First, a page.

My second question is then whether the Roman denial extends on the basis solely of the discontinuity of the English reformation...and therefore that there is no longer a body with which to contend....but also....does Rome's judgment fairly and accurately gauge the C of E post-Oxford Tractarians? In other words, can catholicity be recovered once lost in the main body? If it cannot be recovered, then it seems fair to consider that my sketchy knowledge of the Arian period suggests that catholicity was lost in the establishment and recovered from the remnant in hiding at that time. The difference with the C of E would lie simply in that the catholic remnant was in fact a party within a schismatic body that sought a restoration with the main body.....and therefore correction of prior errors. Rejection of this line of thought would seem to render a sort of permanent condemnation by the church of a sort we do not presume that God himself would render...and thus it seems less consistent with my limited understanding of these things. Fact is, post Vatican II, it seems more of the spirit of Rome to recover these parts - and that catholicity can be recovered. Thus if catholicity can be recovered, then there is a definition of the critical elements and the question shifts to whether and when this has happened if at all - and has the Continuum tackled these measures?

The point is to get to the heart of the matter for us non-Romans, non-E. Orthodoxians: Can catholicity really be recovered? Or if lost to Anglocatholics, how does this differ from the catholicity "lost" between the mutual ex-communications between Rome and Constantinople ? To what extent do the deficiencies each of these two see in each other differ from the deficiencies they see in Anglocatholics?

Finally, while we pressed the button in terms of addressing this issue in terms of clerical orders, it is equally a question of how this bears on the layity. The traditions of the anglocatholic layity in a sense are more universal than many of the layity within both the Roman and Orthodox traditions for whom their identification is more one of family heritage than personal commitment; for in fact, the diversity and disobedience within each is at least as great as within that of our now befallen ECUSA - whom so many trash with undeserved vehemence as if it were the one and only vagrant (yes I meant that rather than vagante).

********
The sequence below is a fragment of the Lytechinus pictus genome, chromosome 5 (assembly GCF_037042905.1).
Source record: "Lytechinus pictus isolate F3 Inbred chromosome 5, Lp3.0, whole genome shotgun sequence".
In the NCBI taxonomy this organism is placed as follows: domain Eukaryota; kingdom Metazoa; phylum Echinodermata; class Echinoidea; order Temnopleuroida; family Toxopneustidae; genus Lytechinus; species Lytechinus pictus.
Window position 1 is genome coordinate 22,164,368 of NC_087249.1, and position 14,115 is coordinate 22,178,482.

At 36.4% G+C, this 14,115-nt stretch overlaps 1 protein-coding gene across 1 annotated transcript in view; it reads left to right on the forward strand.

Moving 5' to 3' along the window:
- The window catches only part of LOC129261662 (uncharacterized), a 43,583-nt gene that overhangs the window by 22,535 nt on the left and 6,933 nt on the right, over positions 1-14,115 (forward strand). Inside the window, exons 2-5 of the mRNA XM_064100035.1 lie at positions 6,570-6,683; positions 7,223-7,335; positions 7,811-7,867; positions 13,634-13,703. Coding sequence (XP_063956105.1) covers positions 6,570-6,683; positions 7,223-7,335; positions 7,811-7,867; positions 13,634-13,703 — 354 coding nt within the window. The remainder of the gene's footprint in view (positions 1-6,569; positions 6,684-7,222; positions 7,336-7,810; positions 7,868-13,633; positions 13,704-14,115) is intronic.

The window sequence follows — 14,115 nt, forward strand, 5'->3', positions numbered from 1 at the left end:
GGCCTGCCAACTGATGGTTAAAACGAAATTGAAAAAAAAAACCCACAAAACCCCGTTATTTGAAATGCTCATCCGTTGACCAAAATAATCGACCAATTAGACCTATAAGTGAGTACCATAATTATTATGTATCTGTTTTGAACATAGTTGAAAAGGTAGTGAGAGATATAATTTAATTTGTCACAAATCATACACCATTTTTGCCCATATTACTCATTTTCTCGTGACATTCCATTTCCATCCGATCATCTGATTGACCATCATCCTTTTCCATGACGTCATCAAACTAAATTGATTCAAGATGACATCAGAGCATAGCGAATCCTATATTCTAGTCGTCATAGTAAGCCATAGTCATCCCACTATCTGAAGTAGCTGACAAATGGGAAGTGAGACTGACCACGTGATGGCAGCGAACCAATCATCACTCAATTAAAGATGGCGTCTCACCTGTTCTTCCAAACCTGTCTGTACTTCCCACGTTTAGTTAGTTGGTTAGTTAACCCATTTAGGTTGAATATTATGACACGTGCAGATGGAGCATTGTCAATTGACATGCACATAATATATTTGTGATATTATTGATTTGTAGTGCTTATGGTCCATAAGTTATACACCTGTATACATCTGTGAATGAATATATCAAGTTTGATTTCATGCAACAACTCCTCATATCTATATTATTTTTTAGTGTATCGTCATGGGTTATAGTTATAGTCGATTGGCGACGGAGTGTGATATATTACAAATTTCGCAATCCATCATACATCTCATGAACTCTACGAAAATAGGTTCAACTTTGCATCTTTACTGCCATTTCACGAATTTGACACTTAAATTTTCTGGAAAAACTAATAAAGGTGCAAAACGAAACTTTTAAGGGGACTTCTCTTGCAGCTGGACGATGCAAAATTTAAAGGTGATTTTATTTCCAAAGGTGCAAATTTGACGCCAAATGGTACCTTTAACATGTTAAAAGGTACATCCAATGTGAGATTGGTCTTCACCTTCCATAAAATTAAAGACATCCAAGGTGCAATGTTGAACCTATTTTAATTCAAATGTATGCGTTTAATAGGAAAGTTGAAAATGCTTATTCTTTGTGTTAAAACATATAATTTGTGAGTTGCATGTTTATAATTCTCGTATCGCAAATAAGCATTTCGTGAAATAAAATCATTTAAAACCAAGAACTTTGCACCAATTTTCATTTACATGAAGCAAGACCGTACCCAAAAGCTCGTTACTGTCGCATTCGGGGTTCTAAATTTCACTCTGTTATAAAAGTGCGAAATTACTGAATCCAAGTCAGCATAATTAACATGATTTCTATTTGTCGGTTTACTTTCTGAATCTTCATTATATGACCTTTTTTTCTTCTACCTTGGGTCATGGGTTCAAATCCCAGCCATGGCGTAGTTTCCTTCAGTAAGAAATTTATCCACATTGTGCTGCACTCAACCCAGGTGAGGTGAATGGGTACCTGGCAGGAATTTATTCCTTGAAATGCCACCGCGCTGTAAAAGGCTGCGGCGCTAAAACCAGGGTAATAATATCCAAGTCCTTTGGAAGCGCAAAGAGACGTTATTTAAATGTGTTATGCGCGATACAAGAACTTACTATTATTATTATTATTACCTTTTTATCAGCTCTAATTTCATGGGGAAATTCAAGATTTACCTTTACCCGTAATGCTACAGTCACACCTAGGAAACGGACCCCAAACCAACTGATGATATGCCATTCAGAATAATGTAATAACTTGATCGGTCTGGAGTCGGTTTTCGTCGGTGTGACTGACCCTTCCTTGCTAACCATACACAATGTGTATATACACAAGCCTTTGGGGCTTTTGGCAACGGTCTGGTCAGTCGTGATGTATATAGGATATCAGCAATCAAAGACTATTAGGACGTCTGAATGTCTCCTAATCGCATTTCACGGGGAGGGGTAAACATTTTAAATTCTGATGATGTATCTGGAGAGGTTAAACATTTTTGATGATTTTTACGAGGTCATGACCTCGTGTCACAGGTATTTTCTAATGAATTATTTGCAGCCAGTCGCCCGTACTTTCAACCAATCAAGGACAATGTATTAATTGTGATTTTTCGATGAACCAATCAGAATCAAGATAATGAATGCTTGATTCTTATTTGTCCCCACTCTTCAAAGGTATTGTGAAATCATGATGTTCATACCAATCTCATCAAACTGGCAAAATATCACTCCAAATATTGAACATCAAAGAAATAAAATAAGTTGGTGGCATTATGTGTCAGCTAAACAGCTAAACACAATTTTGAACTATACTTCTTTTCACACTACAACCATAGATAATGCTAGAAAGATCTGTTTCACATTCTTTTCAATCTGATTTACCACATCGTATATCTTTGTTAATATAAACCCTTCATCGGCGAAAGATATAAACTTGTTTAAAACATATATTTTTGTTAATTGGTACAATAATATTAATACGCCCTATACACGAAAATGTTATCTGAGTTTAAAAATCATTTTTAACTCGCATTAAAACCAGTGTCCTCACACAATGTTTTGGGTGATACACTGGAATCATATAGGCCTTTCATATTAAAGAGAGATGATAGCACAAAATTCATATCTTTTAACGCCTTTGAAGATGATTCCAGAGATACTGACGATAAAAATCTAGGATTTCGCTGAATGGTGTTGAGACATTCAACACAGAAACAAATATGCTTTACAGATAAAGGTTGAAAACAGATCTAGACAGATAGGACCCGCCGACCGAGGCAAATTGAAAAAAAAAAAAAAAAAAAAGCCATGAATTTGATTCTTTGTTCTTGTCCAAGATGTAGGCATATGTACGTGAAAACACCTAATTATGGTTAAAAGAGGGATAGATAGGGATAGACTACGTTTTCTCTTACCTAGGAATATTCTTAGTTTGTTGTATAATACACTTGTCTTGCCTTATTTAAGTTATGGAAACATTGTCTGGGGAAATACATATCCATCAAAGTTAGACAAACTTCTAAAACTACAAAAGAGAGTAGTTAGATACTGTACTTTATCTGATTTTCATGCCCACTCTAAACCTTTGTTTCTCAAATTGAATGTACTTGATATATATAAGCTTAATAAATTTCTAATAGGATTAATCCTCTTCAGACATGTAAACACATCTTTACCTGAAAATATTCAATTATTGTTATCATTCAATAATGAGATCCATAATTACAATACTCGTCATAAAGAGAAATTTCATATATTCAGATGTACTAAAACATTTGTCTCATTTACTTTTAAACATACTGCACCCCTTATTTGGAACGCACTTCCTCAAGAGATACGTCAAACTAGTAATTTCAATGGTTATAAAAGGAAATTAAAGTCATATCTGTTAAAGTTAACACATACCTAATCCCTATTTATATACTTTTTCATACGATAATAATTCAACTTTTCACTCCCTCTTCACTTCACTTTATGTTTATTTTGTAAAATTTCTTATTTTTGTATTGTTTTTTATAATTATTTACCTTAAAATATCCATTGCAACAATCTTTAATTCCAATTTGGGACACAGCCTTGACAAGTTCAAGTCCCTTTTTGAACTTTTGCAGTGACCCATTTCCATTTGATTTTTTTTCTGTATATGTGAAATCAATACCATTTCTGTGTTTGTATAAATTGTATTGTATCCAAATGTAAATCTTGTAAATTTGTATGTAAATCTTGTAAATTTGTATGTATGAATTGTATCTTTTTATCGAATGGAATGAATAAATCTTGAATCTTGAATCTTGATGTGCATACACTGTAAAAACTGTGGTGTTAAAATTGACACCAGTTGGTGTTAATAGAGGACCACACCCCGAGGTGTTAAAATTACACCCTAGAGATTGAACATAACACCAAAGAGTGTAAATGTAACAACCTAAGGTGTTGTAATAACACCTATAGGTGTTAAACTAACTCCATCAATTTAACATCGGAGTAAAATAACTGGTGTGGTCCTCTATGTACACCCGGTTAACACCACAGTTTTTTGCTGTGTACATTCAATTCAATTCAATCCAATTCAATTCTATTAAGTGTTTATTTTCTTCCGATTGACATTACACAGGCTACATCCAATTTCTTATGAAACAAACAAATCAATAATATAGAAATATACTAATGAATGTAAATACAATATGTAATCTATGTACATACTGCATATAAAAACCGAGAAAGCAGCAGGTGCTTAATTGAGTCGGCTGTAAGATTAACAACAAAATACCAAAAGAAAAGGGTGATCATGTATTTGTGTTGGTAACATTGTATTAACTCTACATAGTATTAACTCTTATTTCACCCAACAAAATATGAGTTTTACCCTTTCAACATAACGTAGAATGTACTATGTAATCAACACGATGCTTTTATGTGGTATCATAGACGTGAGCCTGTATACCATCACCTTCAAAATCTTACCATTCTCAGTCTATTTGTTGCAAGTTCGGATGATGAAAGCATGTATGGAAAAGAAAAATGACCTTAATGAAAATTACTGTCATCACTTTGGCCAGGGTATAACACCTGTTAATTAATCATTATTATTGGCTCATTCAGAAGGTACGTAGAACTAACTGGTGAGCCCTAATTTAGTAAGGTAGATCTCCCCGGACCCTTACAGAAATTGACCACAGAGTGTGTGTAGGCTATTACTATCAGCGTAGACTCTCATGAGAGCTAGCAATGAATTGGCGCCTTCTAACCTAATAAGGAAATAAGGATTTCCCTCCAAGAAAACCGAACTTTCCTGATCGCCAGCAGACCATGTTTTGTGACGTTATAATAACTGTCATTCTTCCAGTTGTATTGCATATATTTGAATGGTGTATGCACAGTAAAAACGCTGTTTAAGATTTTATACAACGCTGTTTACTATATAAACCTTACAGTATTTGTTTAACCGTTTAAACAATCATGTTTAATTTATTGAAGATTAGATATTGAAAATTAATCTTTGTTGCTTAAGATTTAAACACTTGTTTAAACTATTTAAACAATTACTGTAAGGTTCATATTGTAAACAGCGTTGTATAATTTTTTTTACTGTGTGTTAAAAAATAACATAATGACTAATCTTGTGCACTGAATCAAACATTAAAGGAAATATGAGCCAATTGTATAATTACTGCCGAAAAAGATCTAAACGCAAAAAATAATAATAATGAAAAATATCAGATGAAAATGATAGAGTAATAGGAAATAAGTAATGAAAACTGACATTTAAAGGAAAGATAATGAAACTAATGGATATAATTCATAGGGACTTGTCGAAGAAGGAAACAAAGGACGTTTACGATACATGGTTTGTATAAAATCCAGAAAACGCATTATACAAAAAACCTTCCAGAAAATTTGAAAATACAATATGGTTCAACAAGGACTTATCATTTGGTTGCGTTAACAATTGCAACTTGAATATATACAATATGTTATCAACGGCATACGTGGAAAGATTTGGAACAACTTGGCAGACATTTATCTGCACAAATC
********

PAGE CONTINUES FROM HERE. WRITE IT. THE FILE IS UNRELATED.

A lot of questions from a fairly simple mind. Maybe you can tackle them...or maybe you can point me elsewhere. Thanks!

Fr. Robert Hart said...


You make this more complicated than it needs to be. The position of Pope Leo XIII's Bull was that the English Church back in the 16th Century did not have the sacramental Intention or Form necessary to continue valid episcopal lines. And, therefore, even if the Intention was recovered and the Form corrected, it was too late after the English Episcopate had ceased to be valid for over at least one generation, with no true bishops through whom it could have continued.

And, the Anglican position, as demonstrated in the document Saepius Officio, compels us to accept the correctness of the theological position that valid orders require an unbroken line of Apostolic Succession. Doctrinally, the Anglican position and the Roman Catholic position are identical in this matter.

What Saepius Officio (and later Dix's book) argues is not that Catholic validity was ever recovered, but that it had never been lost in the first place. I encourage you to follow the link I have provided. You can read Saepius Officio, and see very clearly why the Archbishops of England made their argument on grounds of historical fact and logic. The Intention and Form were never deficient; Rome's Apostolicae Cuare is exposed as a straw man and historical revisionism of the worst kind.

Finally, Catholicity cannot be recovered without valid episcopal lines, because the reality of the sacraments depends on true Apostolic Succession. This is all an extension of the Incarnation through which history and matter are connected to the charismatic substance of what the Church is. However, Apostolic Succession cannot perish from the earth because the gates of Hell cannot prevail against the Church. God simply will not allow it to happen, anymore than Christ could have remained dead.

James Curtis said...

Fr. Robert Hart,

The Ordinal that is considered null and void is The King Edward VI 1552 Ordinal not the 1549 Ordinal. The King Edward VI Ordinal was purposely compromised to exclude the sacrificial nature of Holy Orders and of Eucharistic celebration (Mass). Hence, it lacked the intent which Pope Leo XIII speaks of. Also the form was compromised, this Ordinal does not specify the postulants position as either Deacon, Priest, or Bishop. The major issue is the sacrificial nature of Holy Orders and the Mass which had been excluded from the King Edward VI Ordinal to appease Thomas Cranmer and the more Protestant wing of the Church of England. Why do you think there has been schism after schism in Anglicanism? Its because of this and because of the 39 Articles of Religion, and then women ordination followed by the blessing of same sex marriages and same sex marriages between clergyman.

Fr. Robert Hart said...

Mr. Curtis, there is no 1549 Ordinal. I was defending the very one you mention. Nowhere does it deny "the sacrificial nature of Holy Orders and of Eucharistic celebration." (Yes, we know what a Mass is, thank you.) Neither does it exclude them, inasmuch as the sacraments are specifically mentioned as part of the priestly office. If you knew the Bible (which I guess is too much to hope for from a Roman Catholic "apologist"), you would see clearly that the specific offices are clearly stated by the quotations contained in each form. Furthermore, each of those three quotations is from a part translated from Latin that had been used since the Medieval period. As Saepius Officio makes abundantly clear, Apostolicae Curae denies the validity of ALL orders, Roman Catholic and Orthodox as well.

As for the rest of your comment, The Thirty-Nine Articles had to be rejected (if only Article VI) before the innovations could take place, and the BCP thrown out. If you knew The Affirmation of St. Louis, and who we are, you would know why those innovations are not relevant in addressing us.